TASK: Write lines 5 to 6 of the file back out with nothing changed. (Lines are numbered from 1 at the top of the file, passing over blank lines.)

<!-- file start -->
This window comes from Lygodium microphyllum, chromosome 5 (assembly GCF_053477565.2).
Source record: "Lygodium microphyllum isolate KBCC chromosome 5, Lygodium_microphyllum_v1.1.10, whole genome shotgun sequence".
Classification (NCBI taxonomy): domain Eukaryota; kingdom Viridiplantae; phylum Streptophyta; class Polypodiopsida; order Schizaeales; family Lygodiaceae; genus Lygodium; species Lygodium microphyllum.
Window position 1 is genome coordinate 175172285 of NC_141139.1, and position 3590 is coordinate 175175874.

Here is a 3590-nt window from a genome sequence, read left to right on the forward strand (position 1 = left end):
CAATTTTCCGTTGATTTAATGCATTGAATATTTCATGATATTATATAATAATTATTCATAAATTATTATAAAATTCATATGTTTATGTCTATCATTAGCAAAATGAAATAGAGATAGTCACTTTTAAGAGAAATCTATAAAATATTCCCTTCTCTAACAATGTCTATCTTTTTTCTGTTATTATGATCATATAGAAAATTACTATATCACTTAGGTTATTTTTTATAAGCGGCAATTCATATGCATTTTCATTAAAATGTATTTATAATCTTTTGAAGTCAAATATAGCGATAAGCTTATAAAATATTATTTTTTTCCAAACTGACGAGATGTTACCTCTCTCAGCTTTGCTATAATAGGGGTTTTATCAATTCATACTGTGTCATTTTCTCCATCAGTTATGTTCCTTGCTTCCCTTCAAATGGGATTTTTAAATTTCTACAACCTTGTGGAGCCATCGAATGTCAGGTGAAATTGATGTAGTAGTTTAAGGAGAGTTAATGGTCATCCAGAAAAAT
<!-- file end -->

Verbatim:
Here is a 3590-nt window from a genome sequence, read left to right on the forward strand (position 1 = left end):
CAATTTTCCGTTGATTTAATGCATTGAATATTTCATGATATTATATAATAATTATTCATAAATTATTATAAAATTCATATGTTTATGTCTATCATTAGCAAAATGAAATAGAGATAGTCACTTTTAAGAGAAATCTATAAAATATTCCCTTCTCTAACAATGTCTATCTTTTTTCTGTTATTATGATCATATAGAAAATTACTATATCACTTAGGTTATTTTTTATAAGCGGCAATTCATATGCATTTTCATTAAAATGTATTTATAATCTTTTGAAGTCAAATATAGCGATAAGCTTATAAAATATTATTTTTTTCCAAACTGACGAGATGTTACCTCTCTCAGCTTTGCTATAATAGGGGTTTTATCAATTCATACTGTGTCATTTTCTCCATCAGTTATGTTCCTTGCTTCCCTTCAAATGGGATTTTTAAATTTCTACAACCTTGTGGAGCCATCGAATGTCAGGTGAAATTGATGTAGTAGTTTAAGGAGAGTTAATGGTCATCCAGAAAAAT